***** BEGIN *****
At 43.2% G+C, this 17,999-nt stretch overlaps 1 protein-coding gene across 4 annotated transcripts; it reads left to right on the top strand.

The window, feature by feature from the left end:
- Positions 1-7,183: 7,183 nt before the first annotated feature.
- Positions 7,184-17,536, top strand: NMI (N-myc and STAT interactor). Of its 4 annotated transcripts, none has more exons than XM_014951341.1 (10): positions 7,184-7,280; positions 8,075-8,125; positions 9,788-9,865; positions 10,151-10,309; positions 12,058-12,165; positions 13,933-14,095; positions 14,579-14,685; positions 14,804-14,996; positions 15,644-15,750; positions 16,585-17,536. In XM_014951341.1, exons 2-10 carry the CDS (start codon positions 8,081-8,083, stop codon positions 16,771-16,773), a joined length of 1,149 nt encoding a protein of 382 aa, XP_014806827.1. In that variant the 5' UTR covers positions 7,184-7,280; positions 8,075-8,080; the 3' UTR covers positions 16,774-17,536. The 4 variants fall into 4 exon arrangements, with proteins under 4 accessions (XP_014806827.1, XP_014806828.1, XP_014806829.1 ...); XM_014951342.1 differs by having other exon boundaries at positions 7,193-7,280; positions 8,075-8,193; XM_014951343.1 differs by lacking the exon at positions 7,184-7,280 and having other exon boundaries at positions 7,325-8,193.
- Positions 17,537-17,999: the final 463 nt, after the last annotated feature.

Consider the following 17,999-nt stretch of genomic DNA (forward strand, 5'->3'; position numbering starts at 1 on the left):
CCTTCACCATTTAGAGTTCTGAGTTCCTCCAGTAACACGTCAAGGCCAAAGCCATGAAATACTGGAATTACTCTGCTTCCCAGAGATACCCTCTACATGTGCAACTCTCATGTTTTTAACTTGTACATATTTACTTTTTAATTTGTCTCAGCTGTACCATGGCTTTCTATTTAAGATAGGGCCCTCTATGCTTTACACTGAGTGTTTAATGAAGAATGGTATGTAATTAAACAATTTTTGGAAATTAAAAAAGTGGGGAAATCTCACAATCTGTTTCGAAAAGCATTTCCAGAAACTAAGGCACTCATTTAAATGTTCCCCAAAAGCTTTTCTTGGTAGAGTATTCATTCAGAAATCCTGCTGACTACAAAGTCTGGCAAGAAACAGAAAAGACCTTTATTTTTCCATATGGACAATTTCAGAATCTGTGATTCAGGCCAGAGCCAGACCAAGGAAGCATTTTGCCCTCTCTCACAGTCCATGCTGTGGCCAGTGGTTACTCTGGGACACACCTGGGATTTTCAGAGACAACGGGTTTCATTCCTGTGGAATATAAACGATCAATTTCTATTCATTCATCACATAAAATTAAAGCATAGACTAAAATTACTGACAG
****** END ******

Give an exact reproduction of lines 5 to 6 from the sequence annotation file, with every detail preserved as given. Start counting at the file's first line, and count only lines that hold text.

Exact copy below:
- Positions 17,537-17,999: the final 463 nt, after the last annotated feature.

Consider the following 17,999-nt stretch of genomic DNA (forward strand, 5'->3'; position numbering starts at 1 on the left):